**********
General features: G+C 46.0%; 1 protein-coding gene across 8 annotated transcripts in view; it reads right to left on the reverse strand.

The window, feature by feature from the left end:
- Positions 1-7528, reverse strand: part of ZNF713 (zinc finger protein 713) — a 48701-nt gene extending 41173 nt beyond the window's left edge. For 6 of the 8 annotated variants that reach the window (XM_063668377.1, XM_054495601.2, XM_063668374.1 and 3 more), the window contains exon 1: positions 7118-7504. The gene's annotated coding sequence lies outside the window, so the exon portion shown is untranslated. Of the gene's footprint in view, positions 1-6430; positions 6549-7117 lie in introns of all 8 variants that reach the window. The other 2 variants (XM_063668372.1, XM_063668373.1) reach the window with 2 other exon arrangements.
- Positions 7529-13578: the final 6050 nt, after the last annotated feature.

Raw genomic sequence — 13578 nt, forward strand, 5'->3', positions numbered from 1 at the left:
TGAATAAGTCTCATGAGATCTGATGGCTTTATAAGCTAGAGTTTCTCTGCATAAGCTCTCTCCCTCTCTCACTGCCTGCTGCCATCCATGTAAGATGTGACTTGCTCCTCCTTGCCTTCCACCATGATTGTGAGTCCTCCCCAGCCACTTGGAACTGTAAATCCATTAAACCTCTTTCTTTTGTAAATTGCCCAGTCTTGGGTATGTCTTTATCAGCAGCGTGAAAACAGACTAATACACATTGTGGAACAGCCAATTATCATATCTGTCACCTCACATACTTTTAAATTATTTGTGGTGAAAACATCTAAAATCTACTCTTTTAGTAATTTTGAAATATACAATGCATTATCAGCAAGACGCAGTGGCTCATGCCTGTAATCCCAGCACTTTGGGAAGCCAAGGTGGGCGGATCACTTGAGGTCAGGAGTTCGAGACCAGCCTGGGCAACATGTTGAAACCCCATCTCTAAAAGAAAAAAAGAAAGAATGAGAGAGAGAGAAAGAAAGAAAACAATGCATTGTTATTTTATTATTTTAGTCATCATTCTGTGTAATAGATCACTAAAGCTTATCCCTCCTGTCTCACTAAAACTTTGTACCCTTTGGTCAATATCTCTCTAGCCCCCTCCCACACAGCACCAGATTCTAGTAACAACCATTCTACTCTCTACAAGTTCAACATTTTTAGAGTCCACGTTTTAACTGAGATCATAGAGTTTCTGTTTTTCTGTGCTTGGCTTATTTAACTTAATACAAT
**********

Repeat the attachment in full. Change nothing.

General features: G+C 46.0%; 1 protein-coding gene across 8 annotated transcripts in view; it reads right to left on the reverse strand.

The window, feature by feature from the left end:
- Positions 1-7528, reverse strand: part of ZNF713 (zinc finger protein 713) — a 48701-nt gene extending 41173 nt beyond the window's left edge. For 6 of the 8 annotated variants that reach the window (XM_063668377.1, XM_054495601.2, XM_063668374.1 and 3 more), the window contains exon 1: positions 7118-7504. The gene's annotated coding sequence lies outside the window, so the exon portion shown is untranslated. Of the gene's footprint in view, positions 1-6430; positions 6549-7117 lie in introns of all 8 variants that reach the window. The other 2 variants (XM_063668372.1, XM_063668373.1) reach the window with 2 other exon arrangements.
- Positions 7529-13578: the final 6050 nt, after the last annotated feature.

Raw genomic sequence — 13578 nt, forward strand, 5'->3', positions numbered from 1 at the left:
TGAATAAGTCTCATGAGATCTGATGGCTTTATAAGCTAGAGTTTCTCTGCATAAGCTCTCTCCCTCTCTCACTGCCTGCTGCCATCCATGTAAGATGTGACTTGCTCCTCCTTGCCTTCCACCATGATTGTGAGTCCTCCCCAGCCACTTGGAACTGTAAATCCATTAAACCTCTTTCTTTTGTAAATTGCCCAGTCTTGGGTATGTCTTTATCAGCAGCGTGAAAACAGACTAATACACATTGTGGAACAGCCAATTATCATATCTGTCACCTCACATACTTTTAAATTATTTGTGGTGAAAACATCTAAAATCTACTCTTTTAGTAATTTTGAAATATACAATGCATTATCAGCAAGACGCAGTGGCTCATGCCTGTAATCCCAGCACTTTGGGAAGCCAAGGTGGGCGGATCACTTGAGGTCAGGAGTTCGAGACCAGCCTGGGCAACATGTTGAAACCCCATCTCTAAAAGAAAAAAAGAAAGAATGAGAGAGAGAGAAAGAAAGAAAACAATGCATTGTTATTTTATTATTTTAGTCATCATTCTGTGTAATAGATCACTAAAGCTTATCCCTCCTGTCTCACTAAAACTTTGTACCCTTTGGTCAATATCTCTCTAGCCCCCTCCCACACAGCACCAGATTCTAGTAACAACCATTCTACTCTCTACAAGTTCAACATTTTTAGAGTCCACGTTTTAACTGAGATCATAGAGTTTCTGTTTTTCTGTGCTTGGCTTATTTAACTTAATACAAT